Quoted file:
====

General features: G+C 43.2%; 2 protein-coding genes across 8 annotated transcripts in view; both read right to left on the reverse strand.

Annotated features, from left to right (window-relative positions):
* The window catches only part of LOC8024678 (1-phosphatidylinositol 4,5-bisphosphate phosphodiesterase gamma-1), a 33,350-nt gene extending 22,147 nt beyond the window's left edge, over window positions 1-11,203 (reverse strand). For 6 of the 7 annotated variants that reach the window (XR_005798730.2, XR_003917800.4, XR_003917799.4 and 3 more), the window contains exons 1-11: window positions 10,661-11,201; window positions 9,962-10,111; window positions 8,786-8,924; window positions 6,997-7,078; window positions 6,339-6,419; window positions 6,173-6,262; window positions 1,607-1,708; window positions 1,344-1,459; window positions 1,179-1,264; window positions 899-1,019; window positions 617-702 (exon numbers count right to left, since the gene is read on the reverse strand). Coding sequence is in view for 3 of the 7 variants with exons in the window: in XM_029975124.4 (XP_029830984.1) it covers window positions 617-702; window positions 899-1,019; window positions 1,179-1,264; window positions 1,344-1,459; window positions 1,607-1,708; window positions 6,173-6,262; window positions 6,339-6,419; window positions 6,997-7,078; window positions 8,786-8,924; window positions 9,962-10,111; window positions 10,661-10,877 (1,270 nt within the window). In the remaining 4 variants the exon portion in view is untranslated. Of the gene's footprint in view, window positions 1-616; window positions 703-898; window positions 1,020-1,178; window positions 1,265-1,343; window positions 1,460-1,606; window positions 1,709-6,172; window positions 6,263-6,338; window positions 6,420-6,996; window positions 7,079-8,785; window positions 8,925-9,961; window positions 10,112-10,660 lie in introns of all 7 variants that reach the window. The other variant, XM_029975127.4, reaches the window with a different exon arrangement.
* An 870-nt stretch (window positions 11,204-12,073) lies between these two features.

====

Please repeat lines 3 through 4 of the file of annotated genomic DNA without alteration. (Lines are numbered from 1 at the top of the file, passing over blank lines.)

* The window catches only part of LOC8024678 (1-phosphatidylinositol 4,5-bisphosphate phosphodiesterase gamma-1), a 33,350-nt gene extending 22,147 nt beyond the window's left edge, over window positions 1-11,203 (reverse strand). For 6 of the 7 annotated variants that reach the window (XR_005798730.2, XR_003917800.4, XR_003917799.4 and 3 more), the window contains exons 1-11: window positions 10,661-11,201; window positions 9,962-10,111; window positions 8,786-8,924; window positions 6,997-7,078; window positions 6,339-6,419; window positions 6,173-6,262; window positions 1,607-1,708; window positions 1,344-1,459; window positions 1,179-1,264; window positions 899-1,019; window positions 617-702 (exon numbers count right to left, since the gene is read on the reverse strand). Coding sequence is in view for 3 of the 7 variants with exons in the window: in XM_029975124.4 (XP_029830984.1) it covers window positions 617-702; window positions 899-1,019; window positions 1,179-1,264; window positions 1,344-1,459; window positions 1,607-1,708; window positions 6,173-6,262; window positions 6,339-6,419; window positions 6,997-7,078; window positions 8,786-8,924; window positions 9,962-10,111; window positions 10,661-10,877 (1,270 nt within the window). In the remaining 4 variants the exon portion in view is untranslated. Of the gene's footprint in view, window positions 1-616; window positions 703-898; window positions 1,020-1,178; window positions 1,265-1,343; window positions 1,460-1,606; window positions 1,709-6,172; window positions 6,263-6,338; window positions 6,420-6,996; window positions 7,079-8,785; window positions 8,925-9,961; window positions 10,112-10,660 lie in introns of all 7 variants that reach the window. The other variant, XM_029975127.4, reaches the window with a different exon arrangement.
* An 870-nt stretch (window positions 11,204-12,073) lies between these two features.